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United States v. Hoke

United States Court of Appeals, Seventh Circuit
Jun 25, 2009
569 F.3d 718 (7th Cir. 2009)


No. 08-3882.

Argued April 7, 2009.

Decided June 25, 2009.

Appeal from the United States District Court for the Southern District of Illinois, J. Phil Gilbert, J.

George A. Norwood (argued), Office of the United States Attorney, Benton, IL, for Plaintiff-Appellee.

Robert Herman, (argued), Schwartz, Herman Davidson, St. Louis, MO, for Defendant-Appellant.

Before POSNER, RIPPLE and WOOD, Circuit Judges.

Robert Hoke was indicted for the receipt and possession of child pornography in violation of 18 U.S.C. §§ 2252A(a)(2)(A) and 2252A(a)(5)(B). After the Government rested its case, Mr. Hoke pleaded guilty to both counts. He later moved to withdraw his guilty plea, but the district court denied his motion. The court sentenced Mr. Hoke to 121 months' imprisonment and five years' supervised release. In this appeal, Mr. Hoke contends that the court abused its discretion by not allowing him to withdraw his guilty plea. He also claims that the district court denied him his right of allocution in violation of Federal Rule of Criminal Procedure 32(i)(4)(A). For the reasons set forth in this opinion, we affirm the judgment of the district court.

A. Motion to Withdraw Guilty Plea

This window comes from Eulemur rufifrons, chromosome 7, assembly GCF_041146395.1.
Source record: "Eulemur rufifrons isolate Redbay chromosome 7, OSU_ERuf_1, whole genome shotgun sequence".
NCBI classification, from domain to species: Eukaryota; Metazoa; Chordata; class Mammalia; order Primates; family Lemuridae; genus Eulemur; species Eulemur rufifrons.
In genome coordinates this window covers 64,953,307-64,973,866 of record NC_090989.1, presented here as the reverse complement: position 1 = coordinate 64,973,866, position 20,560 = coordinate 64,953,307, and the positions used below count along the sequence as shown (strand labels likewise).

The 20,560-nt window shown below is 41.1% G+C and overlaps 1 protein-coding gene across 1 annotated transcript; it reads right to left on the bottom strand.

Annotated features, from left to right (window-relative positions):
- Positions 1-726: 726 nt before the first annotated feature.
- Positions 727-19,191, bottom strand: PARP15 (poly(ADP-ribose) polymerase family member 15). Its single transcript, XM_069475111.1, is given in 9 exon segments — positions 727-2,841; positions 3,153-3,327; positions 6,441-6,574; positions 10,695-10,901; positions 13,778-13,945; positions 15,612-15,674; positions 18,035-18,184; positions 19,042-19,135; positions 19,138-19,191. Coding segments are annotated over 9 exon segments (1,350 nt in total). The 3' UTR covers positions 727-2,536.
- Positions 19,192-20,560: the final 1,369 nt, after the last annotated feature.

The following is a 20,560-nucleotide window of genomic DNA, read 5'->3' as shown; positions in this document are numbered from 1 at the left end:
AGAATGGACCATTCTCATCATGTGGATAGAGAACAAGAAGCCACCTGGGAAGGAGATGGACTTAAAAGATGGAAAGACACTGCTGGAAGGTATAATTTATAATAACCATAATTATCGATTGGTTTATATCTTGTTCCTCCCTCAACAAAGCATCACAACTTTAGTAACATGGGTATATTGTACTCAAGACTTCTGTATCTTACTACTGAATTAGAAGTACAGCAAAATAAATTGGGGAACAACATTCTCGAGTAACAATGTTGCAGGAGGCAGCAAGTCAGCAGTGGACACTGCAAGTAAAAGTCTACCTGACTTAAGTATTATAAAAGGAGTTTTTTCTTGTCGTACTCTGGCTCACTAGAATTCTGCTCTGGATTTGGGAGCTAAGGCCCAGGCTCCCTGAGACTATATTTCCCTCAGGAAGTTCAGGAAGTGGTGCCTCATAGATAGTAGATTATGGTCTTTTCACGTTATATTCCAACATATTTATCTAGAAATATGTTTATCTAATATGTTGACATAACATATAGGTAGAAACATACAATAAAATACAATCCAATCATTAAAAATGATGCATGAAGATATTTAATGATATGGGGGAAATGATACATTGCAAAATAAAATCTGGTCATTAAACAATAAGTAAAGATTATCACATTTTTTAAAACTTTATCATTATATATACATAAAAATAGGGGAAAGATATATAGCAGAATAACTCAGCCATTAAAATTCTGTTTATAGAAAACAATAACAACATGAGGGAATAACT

On January 8, 2008, Mr. Hoke was charged with receipt of child pornography and possession of child pornography. A jury trial commenced on June 16, 2008, and the Government rested its case the following day. After Mr. Hoke heard all of the evidence against him, he pleaded guilty to both counts. Before accepting the plea, the district court advised and questioned Mr. Hoke as required by Rule 11(b)(1) of the Federal Rules of Criminal Procedure. The district court placed Mr. Hoke under oath and questioned him to ensure that he understood English and that he was satisfied with his representation. The court went through each count of the indictment and, although the Government already had presented its evidence during its case-in-chief, required the prosecutor to state, with respect to each count, the evidence upon which the Government relied. The court also assured itself that Mr. Hoke understood the length of the sentence he could receive and the conditions governing his subsequent release. The court also advised him of the rights that he could exercise if he elected to proceed with the trial. With regard to sentencing, the court told Mr. Hoke that the United States Sentencing Guidelines are advisory and that it would consider the Guidelines, any statutory mandatory minimum and the factors enumerated under 18 U.S.C. § 3553(a). Throughout the process, the court ensured that Mr. Hoke understood the advice given to him. After verifying that no threats or promises had been made to Mr. Hoke and determining that his plea was a "free and voluntary act," the court accepted his guilty plea. R.94 at 8.